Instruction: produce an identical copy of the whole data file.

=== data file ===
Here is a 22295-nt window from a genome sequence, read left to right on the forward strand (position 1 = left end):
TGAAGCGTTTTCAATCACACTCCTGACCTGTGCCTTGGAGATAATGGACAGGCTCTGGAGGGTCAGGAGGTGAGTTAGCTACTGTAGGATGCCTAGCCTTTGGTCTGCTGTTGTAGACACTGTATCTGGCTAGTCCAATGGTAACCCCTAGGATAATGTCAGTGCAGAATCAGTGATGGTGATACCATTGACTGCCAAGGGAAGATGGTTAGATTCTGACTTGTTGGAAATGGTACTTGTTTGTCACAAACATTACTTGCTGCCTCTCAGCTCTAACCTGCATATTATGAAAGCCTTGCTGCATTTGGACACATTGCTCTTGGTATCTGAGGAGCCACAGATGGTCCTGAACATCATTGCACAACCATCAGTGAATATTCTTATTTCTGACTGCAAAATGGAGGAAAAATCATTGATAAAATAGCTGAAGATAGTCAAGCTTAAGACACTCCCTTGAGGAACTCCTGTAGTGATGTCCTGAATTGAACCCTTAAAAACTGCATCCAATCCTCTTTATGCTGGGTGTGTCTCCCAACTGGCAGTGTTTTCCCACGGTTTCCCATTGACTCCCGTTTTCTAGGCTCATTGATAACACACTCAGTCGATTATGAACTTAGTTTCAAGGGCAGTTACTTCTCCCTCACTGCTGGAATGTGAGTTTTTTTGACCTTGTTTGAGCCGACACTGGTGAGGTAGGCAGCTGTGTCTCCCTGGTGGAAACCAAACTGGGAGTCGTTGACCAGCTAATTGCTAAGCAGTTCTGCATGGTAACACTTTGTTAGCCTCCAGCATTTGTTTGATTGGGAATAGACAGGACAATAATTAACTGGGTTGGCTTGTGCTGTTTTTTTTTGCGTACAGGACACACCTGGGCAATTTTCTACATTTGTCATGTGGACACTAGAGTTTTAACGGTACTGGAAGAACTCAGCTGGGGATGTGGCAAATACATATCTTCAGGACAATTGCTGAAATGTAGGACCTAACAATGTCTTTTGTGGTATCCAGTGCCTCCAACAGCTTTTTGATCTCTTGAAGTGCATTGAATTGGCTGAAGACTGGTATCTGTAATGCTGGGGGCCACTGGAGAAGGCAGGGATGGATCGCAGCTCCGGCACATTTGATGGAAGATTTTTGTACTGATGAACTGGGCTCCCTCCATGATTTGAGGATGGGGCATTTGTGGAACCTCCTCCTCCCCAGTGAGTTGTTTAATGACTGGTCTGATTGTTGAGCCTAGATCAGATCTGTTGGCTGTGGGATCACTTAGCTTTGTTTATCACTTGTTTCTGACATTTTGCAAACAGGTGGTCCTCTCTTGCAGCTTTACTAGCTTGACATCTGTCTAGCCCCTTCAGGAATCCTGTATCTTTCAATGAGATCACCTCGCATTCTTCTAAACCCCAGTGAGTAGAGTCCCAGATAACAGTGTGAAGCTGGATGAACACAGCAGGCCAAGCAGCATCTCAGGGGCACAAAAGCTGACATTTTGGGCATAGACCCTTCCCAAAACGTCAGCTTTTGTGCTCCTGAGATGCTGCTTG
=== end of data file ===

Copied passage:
Here is a 22295-nt window from a genome sequence, read left to right on the forward strand (position 1 = left end):
TGAAGCGTTTTCAATCACACTCCTGACCTGTGCCTTGGAGATAATGGACAGGCTCTGGAGGGTCAGGAGGTGAGTTAGCTACTGTAGGATGCCTAGCCTTTGGTCTGCTGTTGTAGACACTGTATCTGGCTAGTCCAATGGTAACCCCTAGGATAATGTCAGTGCAGAATCAGTGATGGTGATACCATTGACTGCCAAGGGAAGATGGTTAGATTCTGACTTGTTGGAAATGGTACTTGTTTGTCACAAACATTACTTGCTGCCTCTCAGCTCTAACCTGCATATTATGAAAGCCTTGCTGCATTTGGACACATTGCTCTTGGTATCTGAGGAGCCACAGATGGTCCTGAACATCATTGCACAACCATCAGTGAATATTCTTATTTCTGACTGCAAAATGGAGGAAAAATCATTGATAAAATAGCTGAAGATAGTCAAGCTTAAGACACTCCCTTGAGGAACTCCTGTAGTGATGTCCTGAATTGAACCCTTAAAAACTGCATCCAATCCTCTTTATGCTGGGTGTGTCTCCCAACTGGCAGTGTTTTCCCACGGTTTCCCATTGACTCCCGTTTTCTAGGCTCATTGATAACACACTCAGTCGATTATGAACTTAGTTTCAAGGGCAGTTACTTCTCCCTCACTGCTGGAATGTGAGTTTTTTTGACCTTGTTTGAGCCGACACTGGTGAGGTAGGCAGCTGTGTCTCCCTGGTGGAAACCAAACTGGGAGTCGTTGACCAGCTAATTGCTAAGCAGTTCTGCATGGTAACACTTTGTTAGCCTCCAGCATTTGTTTGATTGGGAATAGACAGGACAATAATTAACTGGGTTGGCTTGTGCTGTTTTTTTTTGCGTACAGGACACACCTGGGCAATTTTCTACATTTGTCATGTGGACACTAGAGTTTTAACGGTACTGGAAGAACTCAGCTGGGGATGTGGCAAATACATATCTTCAGGACAATTGCTGAAATGTAGGACCTAACAATGTCTTTTGTGGTATCCAGTGCCTCCAACAGCTTTTTGATCTCTTGAAGTGCATTGAATTGGCTGAAGACTGGTATCTGTAATGCTGGGGGCCACTGGAGAAGGCAGGGATGGATCGCAGCTCCGGCACATTTGATGGAAGATTTTTGTACTGATGAACTGGGCTCCCTCCATGATTTGAGGATGGGGCATTTGTGGAACCTCCTCCTCCCCAGTGAGTTGTTTAATGACTGGTCTGATTGTTGAGCCTAGATCAGATCTGTTGGCTGTGGGATCACTTAGCTTTGTTTATCACTTGTTTCTGACATTTTGCAAACAGGTGGTCCTCTCTTGCAGCTTTACTAGCTTGACATCTGTCTAGCCCCTTCAGGAATCCTGTATCTTTCAATGAGATCACCTCGCATTCTTCTAAACCCCAGTGAGTAGAGTCCCAGATAACAGTGTGAAGCTGGATGAACACAGCAGGCCAAGCAGCATCTCAGGGGCACAAAAGCTGACATTTTGGGCATAGACCCTTCCCAAAACGTCAGCTTTTGTGCTCCTGAGATGCTGCTTG